ANKARA, Sept 26, (AFP): Turkish President Recep Tayyip Erdogan on Tuesday warned the Iraqi Kurdish leader against pushing for independence after holding a non-binding referendum, saying such a move risked sparking an “ethnic war” in the region. “If (Massud) Barzani and the Kurdish Regional Government do not go back on this mistake as soon as possible, they will go down in history with the shame of having dragged the region into an ethnic and sectarian war,” Erdogan said in a televised speech. Iraq’s Kurds on Monday voted in a historic independence referendum despite fierce opposition from Baghdad and neighbouring countries Iran and Turkey.
Turnout was 72 percent, with 3.3 million of the 4.58 million registered voters taking part, election commission spokesman Shirwan Zirar said late Monday. Results were expected within 24 hours, with an overwhelming ‘yes’ vote not in doubt. Erdogan described the vote as a “treason to our country” since it had come at a time of good relations between Ankara and its neighbour the KRG. He urged Barzani to “give up on an adventure which can only have a dark end.”
Erdogan reaffirmed that Turkey — which fears the effects of the vote on its own sizeable Kurdish population — would consider all options from economic sanctions to military measures. “Airspace and ground (options) are all on the table,” he said, in apparent reference to his past threats to close the border. “All options are on the table right now and being discussed,” he said. “You (the KRG) will be stuck from the moment we start implementing the sanctions.”
The Turkish president said no other country would recognise Iraqi Kurds’ independence other than Israel, which had warmly supported the referendum. “Who will recognise your independence? Israel. The world is not about Israel,” he said. But Erdogan warned Barzani that the support of the Jewish state would not be enough. “You should know that the waving of Israeli flags there will not save you.” Elsewhere, the Syrian government is ready to discuss autonomy for the country’s Kurds, Syrian Foreign Minister Walid Muallem has said, the first time Damascus has openly accepted such a possibility. Muallem renewed his opposition however to an independence referendum held by Kurds in neighbouring Iraq on Monday.
State news agency SANA quoted Muallem telling Russia Today on Monday night that Syria’s Kurds “want a form of autonomy within the framework of the borders of the state.” “This is negotiable and can be the subject of dialogue,” he said. “As soon as we have defeated DAESH, we can sit down with our Syrian brothers and agree on a formula for the future,” he added, using the Arabic acronym for the Islamic State group. Syria’s Kurds are a leading force against IS, and are supported in their campaign by the US-led coalition fighting the jihadists. The Syrian government is fighting its own separate Russian-backed campaign against IS. Muallem repeated his opposition to an independence vote held by Iraq’s Kurds on Monday, calling it a “separatist referendum” and “totally unacceptable in our eyes.” “We support the unity of Iraq,” he said.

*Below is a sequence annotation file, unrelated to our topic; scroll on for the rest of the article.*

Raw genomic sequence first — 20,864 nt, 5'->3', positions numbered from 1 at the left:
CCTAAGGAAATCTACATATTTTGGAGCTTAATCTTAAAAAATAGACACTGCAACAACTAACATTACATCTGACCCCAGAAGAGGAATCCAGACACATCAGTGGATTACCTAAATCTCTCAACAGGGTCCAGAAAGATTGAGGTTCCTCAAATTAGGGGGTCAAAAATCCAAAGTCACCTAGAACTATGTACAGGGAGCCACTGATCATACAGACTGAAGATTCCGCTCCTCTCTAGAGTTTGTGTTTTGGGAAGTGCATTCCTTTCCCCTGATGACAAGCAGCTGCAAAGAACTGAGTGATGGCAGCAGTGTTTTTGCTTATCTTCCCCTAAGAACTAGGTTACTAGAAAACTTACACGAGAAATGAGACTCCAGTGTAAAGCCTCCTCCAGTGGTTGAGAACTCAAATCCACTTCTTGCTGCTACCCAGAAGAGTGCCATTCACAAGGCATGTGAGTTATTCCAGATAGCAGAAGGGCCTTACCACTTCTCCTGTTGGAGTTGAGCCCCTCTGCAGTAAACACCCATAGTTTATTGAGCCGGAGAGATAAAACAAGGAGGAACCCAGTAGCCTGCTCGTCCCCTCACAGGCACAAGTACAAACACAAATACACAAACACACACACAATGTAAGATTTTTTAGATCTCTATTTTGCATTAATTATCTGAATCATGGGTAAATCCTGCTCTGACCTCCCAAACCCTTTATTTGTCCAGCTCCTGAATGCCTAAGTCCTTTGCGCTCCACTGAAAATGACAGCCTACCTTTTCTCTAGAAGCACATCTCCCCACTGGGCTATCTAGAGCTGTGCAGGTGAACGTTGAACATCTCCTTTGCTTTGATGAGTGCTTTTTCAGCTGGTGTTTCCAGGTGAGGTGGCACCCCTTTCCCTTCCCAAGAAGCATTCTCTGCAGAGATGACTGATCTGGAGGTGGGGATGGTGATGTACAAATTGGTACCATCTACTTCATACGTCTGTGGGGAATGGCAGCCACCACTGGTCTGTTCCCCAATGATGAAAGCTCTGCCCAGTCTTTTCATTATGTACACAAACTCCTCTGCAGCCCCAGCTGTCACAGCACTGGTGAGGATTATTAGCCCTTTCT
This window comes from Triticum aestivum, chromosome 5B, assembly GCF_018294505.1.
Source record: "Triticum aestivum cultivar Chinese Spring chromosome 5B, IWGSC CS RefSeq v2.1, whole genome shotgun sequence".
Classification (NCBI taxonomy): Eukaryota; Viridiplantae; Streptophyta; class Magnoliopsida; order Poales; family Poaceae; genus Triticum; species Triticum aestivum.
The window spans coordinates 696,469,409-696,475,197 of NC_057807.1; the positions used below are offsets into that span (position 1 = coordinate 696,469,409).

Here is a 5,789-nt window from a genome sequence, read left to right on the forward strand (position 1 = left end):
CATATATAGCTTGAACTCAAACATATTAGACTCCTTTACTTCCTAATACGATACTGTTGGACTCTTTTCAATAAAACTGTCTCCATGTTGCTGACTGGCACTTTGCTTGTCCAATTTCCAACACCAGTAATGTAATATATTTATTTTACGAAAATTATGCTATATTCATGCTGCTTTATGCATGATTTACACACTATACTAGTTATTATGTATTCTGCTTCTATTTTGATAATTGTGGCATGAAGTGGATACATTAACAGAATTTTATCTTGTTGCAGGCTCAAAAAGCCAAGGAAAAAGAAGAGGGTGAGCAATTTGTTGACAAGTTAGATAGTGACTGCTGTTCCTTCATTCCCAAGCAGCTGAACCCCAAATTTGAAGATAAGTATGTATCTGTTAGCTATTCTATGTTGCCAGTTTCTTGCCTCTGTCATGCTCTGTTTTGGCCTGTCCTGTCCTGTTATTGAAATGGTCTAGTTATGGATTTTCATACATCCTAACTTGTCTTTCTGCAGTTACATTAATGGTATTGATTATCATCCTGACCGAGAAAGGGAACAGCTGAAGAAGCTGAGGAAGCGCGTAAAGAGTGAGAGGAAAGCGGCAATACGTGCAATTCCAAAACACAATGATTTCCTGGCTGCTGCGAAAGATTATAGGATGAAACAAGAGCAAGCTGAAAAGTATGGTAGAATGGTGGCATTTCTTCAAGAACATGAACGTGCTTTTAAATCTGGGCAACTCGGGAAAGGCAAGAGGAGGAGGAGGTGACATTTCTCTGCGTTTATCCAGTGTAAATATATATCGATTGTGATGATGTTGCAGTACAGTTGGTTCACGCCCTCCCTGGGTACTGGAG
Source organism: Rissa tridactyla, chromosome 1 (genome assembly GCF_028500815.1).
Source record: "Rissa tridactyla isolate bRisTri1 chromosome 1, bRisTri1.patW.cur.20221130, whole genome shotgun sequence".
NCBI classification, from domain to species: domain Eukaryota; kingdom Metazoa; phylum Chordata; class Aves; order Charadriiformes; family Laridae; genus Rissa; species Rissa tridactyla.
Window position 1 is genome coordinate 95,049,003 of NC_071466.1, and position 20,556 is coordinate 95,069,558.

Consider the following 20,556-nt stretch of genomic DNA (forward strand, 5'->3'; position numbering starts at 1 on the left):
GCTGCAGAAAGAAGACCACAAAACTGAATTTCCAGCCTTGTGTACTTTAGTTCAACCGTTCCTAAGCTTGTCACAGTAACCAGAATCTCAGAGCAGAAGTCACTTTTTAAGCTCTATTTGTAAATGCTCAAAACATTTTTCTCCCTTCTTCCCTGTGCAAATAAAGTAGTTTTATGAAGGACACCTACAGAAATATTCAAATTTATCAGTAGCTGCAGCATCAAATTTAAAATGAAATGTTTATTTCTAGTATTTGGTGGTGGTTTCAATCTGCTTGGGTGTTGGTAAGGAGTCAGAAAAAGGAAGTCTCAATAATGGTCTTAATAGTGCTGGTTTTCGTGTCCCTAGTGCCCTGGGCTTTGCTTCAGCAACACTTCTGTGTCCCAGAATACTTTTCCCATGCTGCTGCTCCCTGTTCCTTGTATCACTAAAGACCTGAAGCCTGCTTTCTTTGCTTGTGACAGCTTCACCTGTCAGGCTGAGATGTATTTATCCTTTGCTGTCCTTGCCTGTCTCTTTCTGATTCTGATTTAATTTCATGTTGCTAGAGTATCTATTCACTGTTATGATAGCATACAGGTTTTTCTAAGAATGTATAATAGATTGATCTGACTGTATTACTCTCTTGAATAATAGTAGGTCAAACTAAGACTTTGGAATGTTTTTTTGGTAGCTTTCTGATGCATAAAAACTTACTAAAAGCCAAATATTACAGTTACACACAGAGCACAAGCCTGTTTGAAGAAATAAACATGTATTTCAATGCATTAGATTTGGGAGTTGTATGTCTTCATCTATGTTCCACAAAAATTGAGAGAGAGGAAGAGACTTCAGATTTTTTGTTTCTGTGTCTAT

Muallem had already criticised the vote. Syria’s Kurds, who made up 15 percent of the country’s pre-war population, largely stayed out of the uprising that started the conflict in March 2011. Instead they focused on building local government and security forces in Kurdish-majority areas in the north and northeast. On Friday, they held the first of a series of local elections they plan to hold in areas under their control. The election was dismissed by Syria’s deputy foreign minister as a “joke.” Meanwhile, Iraq’s Kurds were Tuesday expecting the announcement of a big “yes” vote for independence, as authorities in Baghdad weighed how to respond to a referendum they considered illegal. Large numbers turned out in northern Iraq’s autonomous Kurdistan region for Monday’s vote, which went ahead despite fierce objections from Baghdad, Turkey and Iran. Votes were still being counted on Tuesday, with results expected by the end of the day and no doubt of an overwhelming outcome in favour of independence. The vote is non-binding and will not lead automatically to independence, but is seen by the Kurds as a major step towards a long-cherished dream of statehood. In the regional capital Erbil, a night of fireworks, flag-waving and dancing in the streets followed the vote. “We made a Kurdish state today,” Erbil resident Ahmad told AFP during the celebrations. “We’re Kurdish people, we’re not Arab, we’re not Persian, we’re no one else … We’re Kurds and we’ll remain Kurds forever.” The referendum took place peacefully, but has increased tensions between the Iraqi Kurds and their neighbours, raising fears of potential unrest. Iraq Prime Minister Haider al-Abadi declared before the vote that he would take “necessary measures” to protect the country’s unity and he was due to meet parliament members on Wednesday. Iraqi lawmakers voted on Tuesday to send troops to disputed areas where the referendum took place, but there have been no signs of a deployment so far.